Just when I thought all hope was lost, somehow along the way I stumbled into the world of Holistic Health and Wellness. After enrolling in a study program, I discovered there was a lot more that can be done to improve and support an approach to mental health. Holistic living encompassed much more beyond what I had perceived to be “woo” or “hippy”. If anything, it was serendipitous. 

I learned that there was a possibility that the source of my anxiety attacks could be traced back to what was on my food plate earlier in the day. Certain external factors beyond my awareness such as sleep management, stress management, lifestyle, habits, and environmental factors are also key players in contributing to the state of my mental health. There is also a lot at play with our internal environment at the biochemical level as well. Grounded in science, I experienced a deep understanding that the symptoms we experience are signs from our body, ringing the alarm that there is something out of balance. This can also have an effect on other parts of our body as well. They serve as internal cues and point us to the direction of the source of our physical, mental, and emotional pain. The profound acquisition of knowledge that the human body and its health and wellness is deeply interconnected paved the path for a new way of being for me.  


Where I Am Now 

To this day, I am nearly two years along my mental health journey. I still have occasional bouts of anxiety and moments of mild depression but I’ve found that committing to a daily meditation practice has brought me relief and liberation from the mercy of living with Bipolar Disorder. 

Meditation not only provided me with a sense of stability, but has also changed my trajectory towards a paradigm shift to personal recovery. It’s taught me how to reframe my perception around my emotional health and find healthy ways of coping with the difficult feelings and sensations of anxiety, even if it's just for 3-5 minutes a day.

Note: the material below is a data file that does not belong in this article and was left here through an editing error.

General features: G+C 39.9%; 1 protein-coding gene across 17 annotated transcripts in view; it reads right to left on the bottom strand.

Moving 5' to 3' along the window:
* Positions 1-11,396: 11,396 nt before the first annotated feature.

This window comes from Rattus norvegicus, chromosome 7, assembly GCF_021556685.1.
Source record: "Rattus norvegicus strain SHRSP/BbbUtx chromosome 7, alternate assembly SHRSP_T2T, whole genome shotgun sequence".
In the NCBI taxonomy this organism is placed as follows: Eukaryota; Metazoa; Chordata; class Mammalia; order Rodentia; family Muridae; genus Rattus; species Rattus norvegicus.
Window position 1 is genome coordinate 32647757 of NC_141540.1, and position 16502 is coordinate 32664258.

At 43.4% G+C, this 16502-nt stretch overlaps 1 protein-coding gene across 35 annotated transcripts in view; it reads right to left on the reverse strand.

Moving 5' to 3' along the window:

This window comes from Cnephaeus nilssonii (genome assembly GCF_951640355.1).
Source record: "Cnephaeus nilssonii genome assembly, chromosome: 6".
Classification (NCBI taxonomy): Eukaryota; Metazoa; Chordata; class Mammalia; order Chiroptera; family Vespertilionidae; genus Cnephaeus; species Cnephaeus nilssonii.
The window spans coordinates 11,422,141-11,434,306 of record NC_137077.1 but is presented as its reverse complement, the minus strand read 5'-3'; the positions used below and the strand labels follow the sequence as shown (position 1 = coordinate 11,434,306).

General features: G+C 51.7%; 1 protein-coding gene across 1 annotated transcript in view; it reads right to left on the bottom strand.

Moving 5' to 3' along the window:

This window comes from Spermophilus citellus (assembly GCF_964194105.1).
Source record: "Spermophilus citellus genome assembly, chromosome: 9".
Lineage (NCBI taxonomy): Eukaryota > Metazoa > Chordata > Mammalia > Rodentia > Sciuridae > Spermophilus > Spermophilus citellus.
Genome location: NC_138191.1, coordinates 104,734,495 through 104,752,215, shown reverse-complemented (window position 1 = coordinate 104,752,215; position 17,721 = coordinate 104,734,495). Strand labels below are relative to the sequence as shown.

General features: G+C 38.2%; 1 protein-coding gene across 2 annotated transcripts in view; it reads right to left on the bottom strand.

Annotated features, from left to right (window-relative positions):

I’ve also found comfort in gratitude journaling for moments of introspection because it’s become a place for me to retrieve access to insights and wisdom I’ve gained through my life’s trials and tribulations. It takes me into the experience of witnessing for myself the perspective that time is fair for giving and revealing. By cultivating a sense of appreciation for times of hardship, it brings about a soothing feeling of nourishment for my soul. 

Mental health is a lifelong personal journey and I still have a lot to embody with my pursuit of seeking an alternative form of healing modality through a holistic approach. With the significant changes I made in recovery orientation, my focus is no longer on symptom reduction or improved function per se, but rather to maximize the practical ways to improve and support optimal well-being and the achievement of valued life goals. 

What I’ve come to learn is that everyone in life is going to face some degree of mental, physical, and emotional challenge and it's going to be that thing that will help you discover strengths you didn't know you had. It’s not about trying to “cure” or eliminate pain and suffering from your life. It’s about honoring all ranges of emotions and understanding that it is part of living the human experience — each and every one serving its purpose. As long as you are letting purpose steer your life, know that every bit of pain we go through is a necessary component for the growth of our being. 

The only way out is in. 

That is the true essence of empowering yourself through discomfort. 

Malisa Nguyen

Holistic Nutritionist, Mental Health Advocate, Lover of All Things Matcha

Bipolar Beastie: Confessions From Quarantine
Elora Lyda
Art
My First Psychiatric Hospitalization
Eloise Abbott
Art
The “Looking-Glass Self”
Brave Anonymous
Writing

Everyone has a story. We want to hear yours.

If you’d like to submit a story or creative piece, visit our submissions page. We accept submissions at any time, from anyone, about anything, in any form.
Submit a Story

Share Your Support

Comment Box is loading comments...